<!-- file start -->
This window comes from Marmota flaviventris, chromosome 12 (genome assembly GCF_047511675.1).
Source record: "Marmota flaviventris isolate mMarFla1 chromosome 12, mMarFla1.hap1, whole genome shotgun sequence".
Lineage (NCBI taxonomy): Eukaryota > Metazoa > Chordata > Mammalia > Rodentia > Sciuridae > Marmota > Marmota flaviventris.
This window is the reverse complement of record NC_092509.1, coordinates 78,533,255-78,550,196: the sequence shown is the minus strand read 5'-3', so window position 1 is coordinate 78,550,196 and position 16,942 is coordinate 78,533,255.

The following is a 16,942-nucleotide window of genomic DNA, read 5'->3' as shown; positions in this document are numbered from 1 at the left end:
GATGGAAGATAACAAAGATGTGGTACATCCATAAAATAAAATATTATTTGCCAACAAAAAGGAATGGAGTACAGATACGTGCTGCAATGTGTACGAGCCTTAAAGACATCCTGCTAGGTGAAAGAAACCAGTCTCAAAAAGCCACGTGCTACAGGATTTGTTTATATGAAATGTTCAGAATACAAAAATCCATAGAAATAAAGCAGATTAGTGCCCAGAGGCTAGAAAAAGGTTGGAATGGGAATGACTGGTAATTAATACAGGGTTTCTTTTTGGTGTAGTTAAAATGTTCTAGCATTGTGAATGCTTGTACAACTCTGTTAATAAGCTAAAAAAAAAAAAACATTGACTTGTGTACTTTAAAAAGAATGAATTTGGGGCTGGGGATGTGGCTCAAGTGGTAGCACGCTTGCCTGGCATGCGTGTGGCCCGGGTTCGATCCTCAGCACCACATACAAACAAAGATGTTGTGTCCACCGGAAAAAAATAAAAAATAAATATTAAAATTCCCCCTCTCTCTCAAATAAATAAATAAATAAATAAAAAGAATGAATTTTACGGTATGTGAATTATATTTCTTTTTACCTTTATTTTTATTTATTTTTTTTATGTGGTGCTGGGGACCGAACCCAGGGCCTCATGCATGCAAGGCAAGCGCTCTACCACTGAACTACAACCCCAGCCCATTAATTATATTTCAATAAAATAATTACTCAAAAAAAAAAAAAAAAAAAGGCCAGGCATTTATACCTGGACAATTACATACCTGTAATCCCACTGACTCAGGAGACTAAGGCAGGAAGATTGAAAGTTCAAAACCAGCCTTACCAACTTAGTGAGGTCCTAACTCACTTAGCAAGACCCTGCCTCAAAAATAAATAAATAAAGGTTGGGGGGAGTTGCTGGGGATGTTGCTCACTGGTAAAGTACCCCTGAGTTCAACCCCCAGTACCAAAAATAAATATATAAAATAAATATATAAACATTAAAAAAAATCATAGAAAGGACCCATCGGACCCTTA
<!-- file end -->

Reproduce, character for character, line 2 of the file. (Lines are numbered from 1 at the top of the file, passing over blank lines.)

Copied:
Source record: "Marmota flaviventris isolate mMarFla1 chromosome 12, mMarFla1.hap1, whole genome shotgun sequence".